DNA Isolation, 16S rRNA Gene Library Preparation and MiSeq Sequencing

Bacterial DNA was extracted from 100 mg small intestinal content per sample using the QIAamp PowerFecal DNA Kit (Qiagen, Hilden, Germany) and further purified using AMPure XP beads (Beckman Coulter, Brea, CA, United States) according to the manufacturer’s protocols. The concentration of genomic DNA was measured using a Qubit 2.0 Fluorometer with Qubit dsDNA HS Assay Kit (Thermo Fisher Scientific, Waltham, MA, United States). Bacterial DNA was amplified with tagged primers (5′-TCG TCG GCA GCG TCA GAT GTG TAT AAG AGA CAG CCT ACG GGN GGC WGC AG and 5′-GTC TCG TGG GCT CGG AGA TGT GTA TAA GAG ACA GGA CTA CHV GGG TAT CTA ATC C), covering the V3-V4 region of the bacterial 16S rRNA gene. PCR and DNA purifications were performed according to Illumina’s demonstrated protocol (Part # 15044223 Rev. B). The PCR product libraries were quantified and qualified by using DNA 1000 Kit on Agilent 2100 Bioanalyzer instrument (Agilent Technologies, Waldbronn, Germany). Equimolar concentrations of libraries were pooled and sequenced on an Illumina MiSeq platform (Illumina, San Diego, CA, United States) using MiSeq Reagent Kit v3 (600 cycles PE).

Essentially the bioinformatic analysis was carried out as described by Mansour et al. (2020). Briefly, the quality of raw reads was assed with FastQC and MultiQC38, the low quality sequences were filtered and trimmed by Trimmomatic (Bolger et al., 2014) and only sequences with minimal length of 36 were kept, and the low quality base calls were discarded (phred score < 20). The SSU Ref NR 99 database (release 132) of SILVA (Quast et al., 2013) was used, which was preprocessed and indexed by the Kraken2 (Wood and Salzberg, 2014) with k-mer = 31. The final microbiome composition was estimated by Bracken (Breitwieser et al., 2019).

Measurement of Small Intestinal Bile Acids by LC-MS/MS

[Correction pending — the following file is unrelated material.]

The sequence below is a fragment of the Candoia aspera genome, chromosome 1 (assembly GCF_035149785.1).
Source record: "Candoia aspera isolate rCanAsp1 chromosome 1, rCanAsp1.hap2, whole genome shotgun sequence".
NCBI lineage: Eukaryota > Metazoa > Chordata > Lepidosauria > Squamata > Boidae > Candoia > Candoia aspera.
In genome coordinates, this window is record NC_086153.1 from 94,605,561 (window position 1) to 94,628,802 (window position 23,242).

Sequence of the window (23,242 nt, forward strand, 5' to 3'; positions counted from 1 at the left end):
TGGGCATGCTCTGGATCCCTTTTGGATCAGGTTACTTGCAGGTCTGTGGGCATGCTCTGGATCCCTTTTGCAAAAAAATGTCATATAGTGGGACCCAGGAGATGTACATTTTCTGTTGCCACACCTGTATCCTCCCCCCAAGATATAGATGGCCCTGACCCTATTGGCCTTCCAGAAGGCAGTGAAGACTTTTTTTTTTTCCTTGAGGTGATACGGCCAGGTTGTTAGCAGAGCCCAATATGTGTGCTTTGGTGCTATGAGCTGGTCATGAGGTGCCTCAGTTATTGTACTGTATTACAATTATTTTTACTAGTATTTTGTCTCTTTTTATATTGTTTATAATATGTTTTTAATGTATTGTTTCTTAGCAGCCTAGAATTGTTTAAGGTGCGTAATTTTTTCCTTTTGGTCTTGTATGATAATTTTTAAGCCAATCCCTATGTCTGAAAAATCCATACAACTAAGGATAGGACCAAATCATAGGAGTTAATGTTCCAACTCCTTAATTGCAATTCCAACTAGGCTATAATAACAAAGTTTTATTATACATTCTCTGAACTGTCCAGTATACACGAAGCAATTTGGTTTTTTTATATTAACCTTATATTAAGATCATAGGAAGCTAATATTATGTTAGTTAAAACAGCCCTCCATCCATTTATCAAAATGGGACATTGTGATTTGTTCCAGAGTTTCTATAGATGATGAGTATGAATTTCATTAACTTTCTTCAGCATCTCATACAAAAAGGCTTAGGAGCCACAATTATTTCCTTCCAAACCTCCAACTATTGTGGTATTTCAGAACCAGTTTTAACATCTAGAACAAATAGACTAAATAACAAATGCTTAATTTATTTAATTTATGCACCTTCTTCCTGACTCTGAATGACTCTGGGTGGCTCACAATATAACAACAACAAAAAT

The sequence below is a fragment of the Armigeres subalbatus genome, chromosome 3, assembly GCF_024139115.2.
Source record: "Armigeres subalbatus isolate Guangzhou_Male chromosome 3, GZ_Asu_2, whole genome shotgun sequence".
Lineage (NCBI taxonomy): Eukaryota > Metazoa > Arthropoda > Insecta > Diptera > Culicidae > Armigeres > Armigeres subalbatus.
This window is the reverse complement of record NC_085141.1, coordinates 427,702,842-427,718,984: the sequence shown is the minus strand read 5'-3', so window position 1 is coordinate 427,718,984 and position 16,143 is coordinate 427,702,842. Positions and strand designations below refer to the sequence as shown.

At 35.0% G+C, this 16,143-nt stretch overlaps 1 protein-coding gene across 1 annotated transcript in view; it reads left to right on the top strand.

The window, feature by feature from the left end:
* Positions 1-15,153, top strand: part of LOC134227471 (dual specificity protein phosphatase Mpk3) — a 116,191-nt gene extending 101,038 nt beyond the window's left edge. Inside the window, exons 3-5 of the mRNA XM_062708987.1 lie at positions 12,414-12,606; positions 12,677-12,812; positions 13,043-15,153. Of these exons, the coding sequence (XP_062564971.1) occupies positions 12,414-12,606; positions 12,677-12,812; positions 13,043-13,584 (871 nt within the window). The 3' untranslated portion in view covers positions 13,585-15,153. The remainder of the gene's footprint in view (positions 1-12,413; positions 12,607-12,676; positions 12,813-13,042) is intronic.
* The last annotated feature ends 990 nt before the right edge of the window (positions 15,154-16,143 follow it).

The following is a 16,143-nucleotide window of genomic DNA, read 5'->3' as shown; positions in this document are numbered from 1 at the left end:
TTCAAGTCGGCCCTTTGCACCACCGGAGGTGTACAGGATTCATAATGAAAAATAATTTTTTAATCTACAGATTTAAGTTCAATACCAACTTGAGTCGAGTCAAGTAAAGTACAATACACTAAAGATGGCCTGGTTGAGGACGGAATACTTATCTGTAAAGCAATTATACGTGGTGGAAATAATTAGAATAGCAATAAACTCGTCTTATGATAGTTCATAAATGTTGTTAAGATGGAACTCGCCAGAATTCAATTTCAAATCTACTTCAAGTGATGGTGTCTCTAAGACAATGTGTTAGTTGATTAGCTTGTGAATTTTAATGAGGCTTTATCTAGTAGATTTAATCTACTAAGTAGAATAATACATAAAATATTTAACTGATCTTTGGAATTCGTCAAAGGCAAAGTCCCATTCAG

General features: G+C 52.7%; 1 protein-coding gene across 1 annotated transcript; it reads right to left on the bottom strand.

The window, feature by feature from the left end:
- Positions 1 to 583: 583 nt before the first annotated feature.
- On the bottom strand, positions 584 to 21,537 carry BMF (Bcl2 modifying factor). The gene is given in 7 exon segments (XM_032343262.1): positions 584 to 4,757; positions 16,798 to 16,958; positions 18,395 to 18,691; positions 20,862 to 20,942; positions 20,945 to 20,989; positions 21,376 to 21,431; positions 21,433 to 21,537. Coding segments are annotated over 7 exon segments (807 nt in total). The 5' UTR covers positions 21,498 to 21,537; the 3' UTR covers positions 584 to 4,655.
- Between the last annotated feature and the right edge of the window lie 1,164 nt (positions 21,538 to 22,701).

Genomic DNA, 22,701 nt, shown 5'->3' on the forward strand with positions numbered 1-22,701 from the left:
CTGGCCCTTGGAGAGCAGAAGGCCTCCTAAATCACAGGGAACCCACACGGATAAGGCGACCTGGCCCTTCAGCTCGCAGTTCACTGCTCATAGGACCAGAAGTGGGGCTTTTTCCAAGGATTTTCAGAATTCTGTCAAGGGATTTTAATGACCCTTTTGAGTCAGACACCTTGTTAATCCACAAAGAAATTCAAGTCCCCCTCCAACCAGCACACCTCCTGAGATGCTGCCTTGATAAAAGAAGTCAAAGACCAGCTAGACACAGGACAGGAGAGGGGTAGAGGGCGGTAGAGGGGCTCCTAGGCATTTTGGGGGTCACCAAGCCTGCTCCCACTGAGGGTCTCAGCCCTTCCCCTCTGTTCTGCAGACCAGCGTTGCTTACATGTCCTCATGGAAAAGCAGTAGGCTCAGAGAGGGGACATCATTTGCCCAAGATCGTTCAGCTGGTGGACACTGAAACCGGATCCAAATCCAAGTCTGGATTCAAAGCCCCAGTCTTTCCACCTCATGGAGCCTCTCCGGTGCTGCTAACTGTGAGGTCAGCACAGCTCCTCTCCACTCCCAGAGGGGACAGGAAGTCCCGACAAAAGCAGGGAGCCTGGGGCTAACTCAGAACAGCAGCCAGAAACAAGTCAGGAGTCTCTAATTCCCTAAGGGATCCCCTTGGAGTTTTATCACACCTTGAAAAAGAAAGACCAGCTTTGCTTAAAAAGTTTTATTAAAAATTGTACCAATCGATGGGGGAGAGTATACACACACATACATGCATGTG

Luminal samples (100 mg on average) obtained from the distal small intestine were sent to Biocrates Life Science AG (Innsbruck, Austria) on dry ice, where metabolomic profiling was performed. Samples were weighed, mixed with the 3-fold volume of extraction buffer (85% ethanol, 15% 0.01 M phosphate buffer (pH 7.4)), and vortexed thoroughly until dissolution. Samples were then sonicated and centrifuged, and the supernatant was used for further analysis. Intestinal luminal bile acids were assessed by electrospray (ESI) mass spectrometry coupled to liquid chromatography (LC) with a tandem mass spectrometry (MS/MS) instrument (SCIEX 4000 QTRAP®,SCIEX, Darmstadt, Germany), by using the commercially available Biocrates® Bile Acids Kit (Biocrates Life Science AG, Innsbruck, Austria), which enabled the absolute quantification of 20 different bile acids (Table 1). A highly selective reversed phase high-performance liquid chromatography-tandem mass spectrometry (LC-MS/MS) analysis method in negative ion multiple reaction monitoring detection mode was applied to determine the concentrations of bile acids The experimental metabolomics measurement technique is described in detail by patent US 2007/0004044 (accessible online at http://www.freepatentsonline.com/20070004044.html). For highly accurate quantification, 7-point external calibration curves and 10 stable isotope-labeled internal standards were applied. Data of bile acids were quantified using the appropriate MS software (SCIEX - Analyst) and the results were finally imported into Biocrates MetIDQ software for further analysis.